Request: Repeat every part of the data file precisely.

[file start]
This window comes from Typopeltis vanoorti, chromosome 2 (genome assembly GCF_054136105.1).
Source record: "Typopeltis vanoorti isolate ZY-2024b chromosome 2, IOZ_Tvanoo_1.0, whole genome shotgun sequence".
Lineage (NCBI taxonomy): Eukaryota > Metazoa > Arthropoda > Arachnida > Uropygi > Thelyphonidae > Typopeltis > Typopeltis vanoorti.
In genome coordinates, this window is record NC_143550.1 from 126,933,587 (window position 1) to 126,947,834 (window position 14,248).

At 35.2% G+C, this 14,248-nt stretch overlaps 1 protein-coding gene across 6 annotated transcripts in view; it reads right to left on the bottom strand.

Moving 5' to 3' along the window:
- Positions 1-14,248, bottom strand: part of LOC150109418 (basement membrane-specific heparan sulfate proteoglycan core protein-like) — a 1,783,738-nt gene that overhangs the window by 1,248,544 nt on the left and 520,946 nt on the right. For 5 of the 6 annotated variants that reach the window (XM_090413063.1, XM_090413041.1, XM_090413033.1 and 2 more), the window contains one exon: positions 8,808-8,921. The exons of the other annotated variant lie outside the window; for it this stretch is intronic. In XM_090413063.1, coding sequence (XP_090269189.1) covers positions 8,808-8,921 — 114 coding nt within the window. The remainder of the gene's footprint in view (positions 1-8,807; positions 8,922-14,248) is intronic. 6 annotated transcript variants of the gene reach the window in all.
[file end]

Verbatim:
This window comes from Typopeltis vanoorti, chromosome 2 (genome assembly GCF_054136105.1).
Source record: "Typopeltis vanoorti isolate ZY-2024b chromosome 2, IOZ_Tvanoo_1.0, whole genome shotgun sequence".
Lineage (NCBI taxonomy): Eukaryota > Metazoa > Arthropoda > Arachnida > Uropygi > Thelyphonidae > Typopeltis > Typopeltis vanoorti.
In genome coordinates, this window is record NC_143550.1 from 126,933,587 (window position 1) to 126,947,834 (window position 14,248).

At 35.2% G+C, this 14,248-nt stretch overlaps 1 protein-coding gene across 6 annotated transcripts in view; it reads right to left on the bottom strand.

Moving 5' to 3' along the window:
- Positions 1-14,248, bottom strand: part of LOC150109418 (basement membrane-specific heparan sulfate proteoglycan core protein-like) — a 1,783,738-nt gene that overhangs the window by 1,248,544 nt on the left and 520,946 nt on the right. For 5 of the 6 annotated variants that reach the window (XM_090413063.1, XM_090413041.1, XM_090413033.1 and 2 more), the window contains one exon: positions 8,808-8,921. The exons of the other annotated variant lie outside the window; for it this stretch is intronic. In XM_090413063.1, coding sequence (XP_090269189.1) covers positions 8,808-8,921 — 114 coding nt within the window. The remainder of the gene's footprint in view (positions 1-8,807; positions 8,922-14,248) is intronic. 6 annotated transcript variants of the gene reach the window in all.